Businesses, sports teams--those who win and those who lose, families, students, schools, and churches ask the question, “Where do we go from here?
The question is a way to evaluate progress and make mid-course adjustments on the way to a stated goal. If you follow the NHL, teams ask: “Where do we go from here?” as the trading deadline approaches. The teams who sense that they are not going to make the playoffs may decide to get rid of high priced players. Teams who believe they have a chance to get into the playoffs will acquire one more quality defence man, or goalie, or forward—whatever player is necessary to get where they want to go.
“Where do we go from here?” is asked by an organization when it nears the completion of a project and prepares to move to the next phase. The question is often asked when an organization is in transition.
At the Kingston Standard Church, a team of people is asking, “Where do we go from here?” We have just finished a major building project. What we did together was astounding. The result is accessibility, increased ministry space and important upgrades and renovations of to thirty year old structure. We celebrated last October. We rejoice at what we were able to accomplish together. We ask: “Where do we go from here?”
We also find ourselves in transition. With Barry’s departure to become a solo pastor in another city, we ask again: “Where do we go from here?”
Before we attempt an answer, there are other questions that can be asked: Two of these are “Who is the “we?” If the “we” is “us”, why do we even need to be concerned about direction or going anywhere?
Who are the people called “we?” The “we” are the people who regard the Kingston Standard Church as their home church. It is you and I and all the others who for a variety of reasons are not with us today. So when we talked about “we,” it is us. Look around. Who do you see? We are the “we!” (Not “Wi” by the way!)
The “we” is us. So why do we need to be concerned about direction or, for that matter, going anywhere? Isn’t church just something you do on Sunday mornings? You go to church, greet people, sing some songs--some you may not even like, listen to a sermon, then go home or go to a restaurant and get on with the rest of your life. Isn’t that what church is all about? To answer these questions, maybe we need to look to the founder of the Christian church.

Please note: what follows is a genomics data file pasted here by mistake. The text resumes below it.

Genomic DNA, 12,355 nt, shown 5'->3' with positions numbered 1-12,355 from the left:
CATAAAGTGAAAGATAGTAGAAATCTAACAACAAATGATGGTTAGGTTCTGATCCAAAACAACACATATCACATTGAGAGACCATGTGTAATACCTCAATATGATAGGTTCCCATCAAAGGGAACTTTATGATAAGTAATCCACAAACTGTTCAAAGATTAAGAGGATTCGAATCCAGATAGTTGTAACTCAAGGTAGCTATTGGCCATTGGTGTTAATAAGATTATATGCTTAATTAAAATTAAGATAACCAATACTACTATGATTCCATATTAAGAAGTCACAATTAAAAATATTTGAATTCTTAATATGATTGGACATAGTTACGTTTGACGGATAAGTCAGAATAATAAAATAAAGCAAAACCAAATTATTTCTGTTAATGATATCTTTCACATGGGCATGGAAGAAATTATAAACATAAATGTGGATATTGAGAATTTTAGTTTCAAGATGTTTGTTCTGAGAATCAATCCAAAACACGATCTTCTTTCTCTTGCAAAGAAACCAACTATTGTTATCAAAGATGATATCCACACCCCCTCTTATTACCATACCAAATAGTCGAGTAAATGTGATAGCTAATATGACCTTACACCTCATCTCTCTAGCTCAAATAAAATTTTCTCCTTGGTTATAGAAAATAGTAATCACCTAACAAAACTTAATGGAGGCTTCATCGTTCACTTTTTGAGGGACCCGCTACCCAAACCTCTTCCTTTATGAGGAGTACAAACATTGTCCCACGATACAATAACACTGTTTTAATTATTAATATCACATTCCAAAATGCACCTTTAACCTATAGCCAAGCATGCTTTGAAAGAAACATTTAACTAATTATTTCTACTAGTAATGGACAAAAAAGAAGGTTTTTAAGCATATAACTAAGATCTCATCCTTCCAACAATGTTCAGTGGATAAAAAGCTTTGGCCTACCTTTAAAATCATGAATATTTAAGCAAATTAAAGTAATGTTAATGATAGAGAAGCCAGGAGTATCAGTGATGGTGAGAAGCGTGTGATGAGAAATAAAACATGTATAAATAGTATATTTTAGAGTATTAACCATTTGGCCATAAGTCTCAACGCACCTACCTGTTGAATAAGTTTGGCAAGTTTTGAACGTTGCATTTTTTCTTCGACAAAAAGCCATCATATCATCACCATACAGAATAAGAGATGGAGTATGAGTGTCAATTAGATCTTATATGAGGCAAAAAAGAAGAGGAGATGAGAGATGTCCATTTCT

In Matthew 16, we hear Jesus asking his disciples about his identity. “Who do people say that I am?” Peter responds, "You are the Christ, the Son of the living God." Jesus is delighted. He says: "Blessed are you, Simon son of Jonah, for this was not revealed to you by man, but by my Father in heaven. And I tell you that you are Peter, and on this rock I will build my church, and the gates of Hades will not overcome it. I will give you the keys of the kingdom of heaven; whatever you bind on earth will be bound in heaven, and whatever you loose on earth will be loosed in heaven."
Volumes have been written in an attempt to explain this short passage. What I want you to note is that Jesus says He will build his church. It will be an unstoppable force. And the church will have a significant role to play in the world through its God-given authority to loose and to bind.
Jesus made this statement shortly before his death and resurrection. Today’s readings, chosen for the 3rd Sunday of Easter, give us three pictures of Jesus after the resurrection. In the first picture from Revelation 5 we see the exalted Jesus seated with his heavenly Father, worshiped as the Lamb of God who took away the sins of the world. In this elevated position, he serves as the head of the “church,” that is those who are his followers. The other passages of scripture, John 21 and Acts 9, provide us with two pictures of Jesus in the process of building his Church through the lives of people that can help us know the direction that he wants his church to go.
John 21 is the story of Jesus’ third resurrection appearance to his disciples. The two key figures are Jesus and Peter. Peter’s personality shines clearly in this passage.